This book provides an introduction to all aspects of solar energy, from photovoltaic devices to active and passive solar thermal energy conversion. Its main characteristic is that it helps to gain an overview on these topics and at the same time provides some detailed knowledge with emphasis on the quantitative approach.
The book deals with both photovoltaics (PV) and solar thermal energy processes. The first chapter explains why it is important to use solar energy, the current energy usage on Earth, and the practical advantages of using PV technologies. Chapter 2 describes the reactions taking place in the core of the sun and producing solar light, and calculates through earth-sun geometric relations the amount of solar light reaching the earth's atmosphere and what part of the irradiation arrives on a terrestrial device. The third chapter provides the basic principles used in the rest of the book, such as the laws of thermodynamics and explanations of the properties of the optimal materials for PV and for solar thermal applications. Chapter 4 discusses semiconductor physics that is fundamental to a deep understanding of device functionality. The fifth chapter covers absorption and explains how much radiation can be absorbed by a semiconductor to generate current (in a solar cell) or heat energy (in solar thermal devices), depending on the material electronic structure. The next chapter describes how a solar cell works and what the electrical characteristics look like; the diode equation is derived, the important parasitic effects—such as shunt and series resistance—are determined, and their effect on cell performance is illustrated. Next, the author discusses solar towers where heated air is channeled into a chimney to power a turbine (chapter 7), a topic not easily found in other books, and on the solar energy collector to heat fluids (chapter 8). In the last chapter, the energy generation from solar thermal is discussed in terms of the thermodynamic cycle to explain the heat to work transformation, the so-called Rankine cycle.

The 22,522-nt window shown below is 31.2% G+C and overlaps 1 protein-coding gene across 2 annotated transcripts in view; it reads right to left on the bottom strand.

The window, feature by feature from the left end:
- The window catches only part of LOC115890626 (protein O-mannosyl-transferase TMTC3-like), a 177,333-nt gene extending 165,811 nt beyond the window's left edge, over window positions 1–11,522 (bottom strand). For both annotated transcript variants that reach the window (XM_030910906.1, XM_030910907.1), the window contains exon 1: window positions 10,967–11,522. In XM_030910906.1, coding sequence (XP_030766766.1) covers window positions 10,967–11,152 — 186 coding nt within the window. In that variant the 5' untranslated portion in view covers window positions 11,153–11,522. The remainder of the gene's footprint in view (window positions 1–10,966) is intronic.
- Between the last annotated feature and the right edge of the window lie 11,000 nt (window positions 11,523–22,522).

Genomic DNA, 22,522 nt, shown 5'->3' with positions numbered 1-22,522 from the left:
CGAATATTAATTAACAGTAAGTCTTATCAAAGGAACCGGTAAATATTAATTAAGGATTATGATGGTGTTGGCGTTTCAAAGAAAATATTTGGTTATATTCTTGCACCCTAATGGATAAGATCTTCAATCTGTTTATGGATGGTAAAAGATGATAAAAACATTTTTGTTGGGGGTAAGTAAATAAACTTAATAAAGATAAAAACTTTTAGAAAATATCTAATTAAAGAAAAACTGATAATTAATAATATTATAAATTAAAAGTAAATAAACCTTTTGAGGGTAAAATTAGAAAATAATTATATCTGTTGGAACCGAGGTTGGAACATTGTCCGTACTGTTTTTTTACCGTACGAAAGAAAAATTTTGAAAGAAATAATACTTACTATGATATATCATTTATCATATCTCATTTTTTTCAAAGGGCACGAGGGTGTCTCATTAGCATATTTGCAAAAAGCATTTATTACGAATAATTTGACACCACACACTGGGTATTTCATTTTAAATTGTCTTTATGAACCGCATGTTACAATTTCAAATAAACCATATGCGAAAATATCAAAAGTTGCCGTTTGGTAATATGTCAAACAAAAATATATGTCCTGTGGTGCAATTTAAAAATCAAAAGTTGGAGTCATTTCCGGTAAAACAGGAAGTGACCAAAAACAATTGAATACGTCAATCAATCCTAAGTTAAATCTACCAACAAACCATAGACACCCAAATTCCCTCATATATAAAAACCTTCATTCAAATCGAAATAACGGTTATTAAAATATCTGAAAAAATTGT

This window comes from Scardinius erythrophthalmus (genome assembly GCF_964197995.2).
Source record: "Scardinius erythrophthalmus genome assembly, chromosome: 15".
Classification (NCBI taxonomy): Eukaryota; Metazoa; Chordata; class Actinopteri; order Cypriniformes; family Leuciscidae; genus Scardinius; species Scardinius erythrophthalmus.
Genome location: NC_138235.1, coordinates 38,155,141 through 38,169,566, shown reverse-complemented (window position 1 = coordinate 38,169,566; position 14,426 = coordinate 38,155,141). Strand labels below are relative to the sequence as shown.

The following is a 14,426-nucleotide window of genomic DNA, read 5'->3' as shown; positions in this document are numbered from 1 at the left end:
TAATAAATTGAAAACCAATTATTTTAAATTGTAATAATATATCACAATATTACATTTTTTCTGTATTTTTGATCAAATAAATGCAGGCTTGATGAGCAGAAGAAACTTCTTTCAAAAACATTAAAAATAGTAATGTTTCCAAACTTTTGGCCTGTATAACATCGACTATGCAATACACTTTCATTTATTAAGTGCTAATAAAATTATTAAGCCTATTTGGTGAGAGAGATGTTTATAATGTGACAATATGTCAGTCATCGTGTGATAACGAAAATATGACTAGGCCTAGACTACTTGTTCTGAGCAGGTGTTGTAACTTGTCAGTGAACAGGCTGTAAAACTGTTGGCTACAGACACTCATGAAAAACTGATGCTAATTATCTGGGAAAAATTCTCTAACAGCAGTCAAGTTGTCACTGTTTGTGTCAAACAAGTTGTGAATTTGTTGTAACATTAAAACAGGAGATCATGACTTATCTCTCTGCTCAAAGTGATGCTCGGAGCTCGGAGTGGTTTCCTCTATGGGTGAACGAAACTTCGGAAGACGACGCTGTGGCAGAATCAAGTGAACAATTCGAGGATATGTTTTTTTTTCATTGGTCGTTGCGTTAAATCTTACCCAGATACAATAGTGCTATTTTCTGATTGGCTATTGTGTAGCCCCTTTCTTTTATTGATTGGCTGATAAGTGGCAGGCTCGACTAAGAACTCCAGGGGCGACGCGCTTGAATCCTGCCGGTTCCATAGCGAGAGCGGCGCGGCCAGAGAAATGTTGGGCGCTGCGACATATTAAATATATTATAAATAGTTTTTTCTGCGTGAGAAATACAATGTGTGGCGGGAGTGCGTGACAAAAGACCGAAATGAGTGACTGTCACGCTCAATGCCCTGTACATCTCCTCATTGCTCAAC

The book is clear and, despite its small size, very dense in information. It stimulates learning by tackling the subject from many points of view. The flow of the book is the result of the author’s lectures on solar energy to undergraduate and graduate students, and for this reason the text used in paragraphs, exercises, examples, etc. seems a verbal discussion—the language is fluid but rigorous, reasoned, and with many numerical examples. The author’s approach is that it is not as important to learn the notions as it is to learn a method of study that enables you to deal with new difficult topics and problems. The figures and schematics are very useful, but the focus is placed on the text. A list of exercises is offered at the end of each chapter, and many examples are reported in each paragraph. The book can be useful to researchers who want to design or improve their devices, and to students, but definitely much more to professors who want to be inspired to prepare stimulating review lessons.
Reviewer: Rosaria A. Puglisiof the Institute for Microelectronics and Microsystems of the National Research Council in Catania, Italy.